If your website is slow, you’re losing money.
Google has a free tool to identify what’s slowing it down: PageSpeed Insights Tool.
The problem is, the recommendations are meant for developers. If you don’t speak code, it’s tough to understand.
This infographic breaks down the results of Google’s PageSpeed Insights Tool in plain English.[symple_box color=”blue” fade_in=”false” float=”center” text_align=”left” width=””]NOTE: We specialize in making websites mobile responsive and lightening fast.[/symple_box]
Before we break down the insights, it’s important to talk cover why they matter.
When compared to business websites that load in 1 second, websites that load in 3 seconds experience:
When compared to business websites that load in 1 second, websites that load in 5 seconds experience:
Users aren’t the only ones who love a fast website. Google does too. A slow website will undermine all SEO efforts!
Google has a free tool that let’s you test your website’s speed and performance: PageSpeed Insights Tool
The tool returns 10 “Speed Rule” and 4 “Usability Rule” suggestions.
If you aren’t a web developer, the results are hard to understand. A lack of knowledge will drive up the cost to get them fixed.
Web developers are like mechanics – if you approach them with no knowledge of the issues, they’re going to charge you accordingly.
Understanding the basics of these issues goes a long way to save your business money getting them fixed.
The following are a breakdown of Google’s 10 “Speed Rule” recommendations, explained in plain English.
When a user comes to your site, their web browser sends a request to your server to view content. Your server is taking a long time to respond to the web browser’s request.
A web browser needs to display a number of items for a user: logo, CSS, images, html, etc.
Caching allows a browser to “remember” elements already loaded (i.e. logo, navigation, etc). This allows the page to load much faster.
No caching mechanism set up.
## EXPIRES CACHING ##
ExpiresByType image/jpg “access 1 year”
ExpiresByType image/jpeg “access 1 year”
ExpiresByType image/gif “access 1 year”
ExpiresByType image/png “access 1 year”
ExpiresByType text/css “access 1 month”
ExpiresByType text/html “access 1 month”
ExpiresByType application/pdf “access 1 month”
ExpiresByType application/x-shockwave-flash “access 1 month”
ExpiresByType image/x-icon “access 1 year”
ExpiresDefault “access 1 month”
## EXPIRES CACHING ##
OK: Remove the call to jQuery from the head of the document and move somewhere else down the page.
Good: Change where the call to the jQuery is made (done so in the HTML).
CSS (cascading style sheets) is a type of code that dictates style and function of a page (aka makes it look pretty). CSS comes with a price – it requires extra time to download before rendering, thus slowing down page load time.
CSS is a web designer’s go to code to make a website look great. Without keeping page speed + SEO in mind, it can easily go overboard and seriously slow down a page’s performance.
The tool detected that you have more than 1 redirect pointing at the final URL. A redirect requires additional HTTP requests thus delaying page load time.
If your website isn’t built using responsive design, it will trigger unnecessary redirects.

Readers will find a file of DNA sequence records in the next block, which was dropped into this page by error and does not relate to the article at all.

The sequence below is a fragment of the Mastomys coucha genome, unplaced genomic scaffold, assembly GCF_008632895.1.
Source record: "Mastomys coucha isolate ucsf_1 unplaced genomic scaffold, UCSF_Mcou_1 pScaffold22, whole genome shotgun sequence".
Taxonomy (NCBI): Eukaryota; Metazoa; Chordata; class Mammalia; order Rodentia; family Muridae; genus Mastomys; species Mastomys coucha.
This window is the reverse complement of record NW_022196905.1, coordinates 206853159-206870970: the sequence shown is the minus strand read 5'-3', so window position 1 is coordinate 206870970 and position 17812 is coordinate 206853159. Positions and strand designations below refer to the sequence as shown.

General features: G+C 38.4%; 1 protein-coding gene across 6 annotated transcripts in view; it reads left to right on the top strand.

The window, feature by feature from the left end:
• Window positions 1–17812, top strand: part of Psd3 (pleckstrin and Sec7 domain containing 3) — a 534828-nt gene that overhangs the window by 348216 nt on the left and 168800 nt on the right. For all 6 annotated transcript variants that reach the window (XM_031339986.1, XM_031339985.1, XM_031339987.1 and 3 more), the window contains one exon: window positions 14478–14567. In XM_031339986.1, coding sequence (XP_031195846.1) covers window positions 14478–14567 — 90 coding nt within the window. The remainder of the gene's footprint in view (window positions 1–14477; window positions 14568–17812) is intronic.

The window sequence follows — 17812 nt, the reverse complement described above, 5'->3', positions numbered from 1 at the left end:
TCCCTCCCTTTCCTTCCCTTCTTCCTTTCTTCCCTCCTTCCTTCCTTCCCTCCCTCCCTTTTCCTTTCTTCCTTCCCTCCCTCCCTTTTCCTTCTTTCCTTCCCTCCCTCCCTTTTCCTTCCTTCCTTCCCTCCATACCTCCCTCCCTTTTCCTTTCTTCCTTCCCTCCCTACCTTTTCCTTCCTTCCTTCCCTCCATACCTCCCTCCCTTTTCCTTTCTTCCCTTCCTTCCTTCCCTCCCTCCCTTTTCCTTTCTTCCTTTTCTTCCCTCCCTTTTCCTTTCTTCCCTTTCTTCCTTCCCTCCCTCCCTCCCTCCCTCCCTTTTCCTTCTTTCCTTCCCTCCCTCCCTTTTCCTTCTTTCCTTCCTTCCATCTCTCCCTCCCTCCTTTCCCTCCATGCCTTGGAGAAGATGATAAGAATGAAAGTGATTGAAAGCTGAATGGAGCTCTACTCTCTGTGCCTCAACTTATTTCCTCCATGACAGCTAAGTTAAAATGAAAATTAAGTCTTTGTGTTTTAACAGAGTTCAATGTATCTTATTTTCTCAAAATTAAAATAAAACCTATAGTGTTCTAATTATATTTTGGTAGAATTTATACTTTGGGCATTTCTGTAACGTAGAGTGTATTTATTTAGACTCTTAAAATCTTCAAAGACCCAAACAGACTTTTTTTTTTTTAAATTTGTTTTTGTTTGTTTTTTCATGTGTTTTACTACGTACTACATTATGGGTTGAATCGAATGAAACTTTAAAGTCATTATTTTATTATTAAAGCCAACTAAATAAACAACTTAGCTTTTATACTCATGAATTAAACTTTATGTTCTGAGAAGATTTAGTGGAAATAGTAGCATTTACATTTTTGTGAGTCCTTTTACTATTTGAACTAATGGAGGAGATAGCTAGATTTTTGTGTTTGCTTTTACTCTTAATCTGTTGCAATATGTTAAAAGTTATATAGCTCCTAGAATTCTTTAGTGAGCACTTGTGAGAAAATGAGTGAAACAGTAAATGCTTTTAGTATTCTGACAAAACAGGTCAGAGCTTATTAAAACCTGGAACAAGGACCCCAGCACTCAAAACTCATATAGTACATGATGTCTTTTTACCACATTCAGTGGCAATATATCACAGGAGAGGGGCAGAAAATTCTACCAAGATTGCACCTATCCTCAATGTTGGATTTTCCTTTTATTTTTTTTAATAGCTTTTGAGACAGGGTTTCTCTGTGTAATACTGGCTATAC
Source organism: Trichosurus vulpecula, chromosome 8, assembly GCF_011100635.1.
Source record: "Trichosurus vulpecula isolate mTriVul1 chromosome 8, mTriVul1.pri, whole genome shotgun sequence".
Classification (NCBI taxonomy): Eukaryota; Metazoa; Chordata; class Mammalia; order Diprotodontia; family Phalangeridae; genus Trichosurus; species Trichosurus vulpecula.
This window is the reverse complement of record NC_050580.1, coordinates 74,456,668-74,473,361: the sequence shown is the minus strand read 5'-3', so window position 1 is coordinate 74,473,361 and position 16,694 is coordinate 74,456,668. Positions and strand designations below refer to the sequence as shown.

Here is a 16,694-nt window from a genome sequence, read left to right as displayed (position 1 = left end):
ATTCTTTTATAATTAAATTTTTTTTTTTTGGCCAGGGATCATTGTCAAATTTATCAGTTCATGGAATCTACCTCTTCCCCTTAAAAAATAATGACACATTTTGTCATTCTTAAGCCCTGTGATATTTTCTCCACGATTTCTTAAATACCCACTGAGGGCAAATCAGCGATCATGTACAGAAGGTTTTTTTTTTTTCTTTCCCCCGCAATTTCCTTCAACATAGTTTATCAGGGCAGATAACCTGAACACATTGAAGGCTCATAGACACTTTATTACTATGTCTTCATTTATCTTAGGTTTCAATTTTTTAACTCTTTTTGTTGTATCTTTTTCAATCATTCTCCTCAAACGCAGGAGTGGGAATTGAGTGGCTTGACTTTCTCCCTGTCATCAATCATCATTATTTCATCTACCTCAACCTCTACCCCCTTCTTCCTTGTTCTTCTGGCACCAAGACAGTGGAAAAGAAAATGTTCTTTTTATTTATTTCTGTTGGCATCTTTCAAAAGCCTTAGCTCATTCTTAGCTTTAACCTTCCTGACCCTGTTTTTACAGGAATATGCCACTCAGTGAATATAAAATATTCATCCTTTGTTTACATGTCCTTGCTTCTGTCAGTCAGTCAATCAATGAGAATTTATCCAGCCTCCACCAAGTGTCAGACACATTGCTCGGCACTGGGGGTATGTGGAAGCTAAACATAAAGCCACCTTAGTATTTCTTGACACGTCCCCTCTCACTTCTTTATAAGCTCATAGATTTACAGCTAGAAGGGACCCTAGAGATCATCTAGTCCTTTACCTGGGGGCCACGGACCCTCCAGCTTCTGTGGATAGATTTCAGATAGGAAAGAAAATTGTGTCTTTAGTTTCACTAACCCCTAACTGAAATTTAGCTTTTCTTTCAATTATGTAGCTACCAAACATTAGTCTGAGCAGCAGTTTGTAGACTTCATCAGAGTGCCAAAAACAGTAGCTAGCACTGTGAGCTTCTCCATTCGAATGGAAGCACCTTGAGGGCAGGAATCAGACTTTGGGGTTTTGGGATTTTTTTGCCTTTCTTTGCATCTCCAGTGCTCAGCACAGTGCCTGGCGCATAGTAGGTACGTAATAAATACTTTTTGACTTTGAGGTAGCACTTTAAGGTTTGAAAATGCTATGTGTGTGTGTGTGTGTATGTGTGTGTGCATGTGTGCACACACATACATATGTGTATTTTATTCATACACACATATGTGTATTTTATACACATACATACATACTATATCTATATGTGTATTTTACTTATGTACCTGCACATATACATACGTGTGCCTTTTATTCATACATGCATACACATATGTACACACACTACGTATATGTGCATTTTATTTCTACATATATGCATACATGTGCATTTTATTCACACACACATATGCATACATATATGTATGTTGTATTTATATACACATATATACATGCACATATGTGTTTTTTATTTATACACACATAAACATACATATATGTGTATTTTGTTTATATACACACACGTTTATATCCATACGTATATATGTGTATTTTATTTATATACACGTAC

For example, site.com -> m.site.com
1. Use responsive web design.
2. Reduce amount of overall redirects (if possible)
HTML and CSS files can be “compressed” allowing your web server to deliver faster requests to users.
Uncompressed web files. Compressing your files with Gzip can save anywhere fro 50 – 90% of file size, thus delivering much faster page load times.
Adding some code to your .htaccess file on your web host or server.
There are a number of online tools that will reformat and minify your coding for you. Simply do a Google search for “minify CSS tool” and you will get the tools needed. Take the reformatted code and plug in back into your page.
You images are huge and slowing down the load time trying to display them.
Most website owners don’t realize what goes on behind an image. Images account for most of the bytes downloaded on a page. Failure to compress and optimize images before uploading to your site will skyrocket load times.
1. Use Photoshop’s function “Save for web” before uploading
2. Use image compressors like Smush it! To compress further
Additional network trips are required to display content located “above the fold” of your page.
When your page’s code isn’t structured properly it can render resources “below the fold” first, thus creating a lag for content on top of the page. This makes the page load appear slower to a user.
1. Code your page in order of most important aspects to least important. For example, a blog page has main content + sidebar. In your HTML, code content ahead of sidebar, as the content should render before the sidebar does.
2. Reduce amount of data used by resources.
When code is executed synchronously, the browser waits until it is completed before moving on. When code is executed asynchronously, the browser can move on to another task before finishing.
Improper coding. Asynchronous scripting allows for browsers to continue loading other elements, allowing for a quicker page load time.
Ensure you’re using the asynchronous version of your script.
There are a number of other free tools to test your website’s speed as well:
Ensuring your site is compliant with Google’s Speed Rules will drive up your load time in other tools as well.
Understanding what each of these rules means allows is crucial to fixing the problem. Much like bringing your car to a mechanic, if you understand the issues you can greatly save on the cost to fix!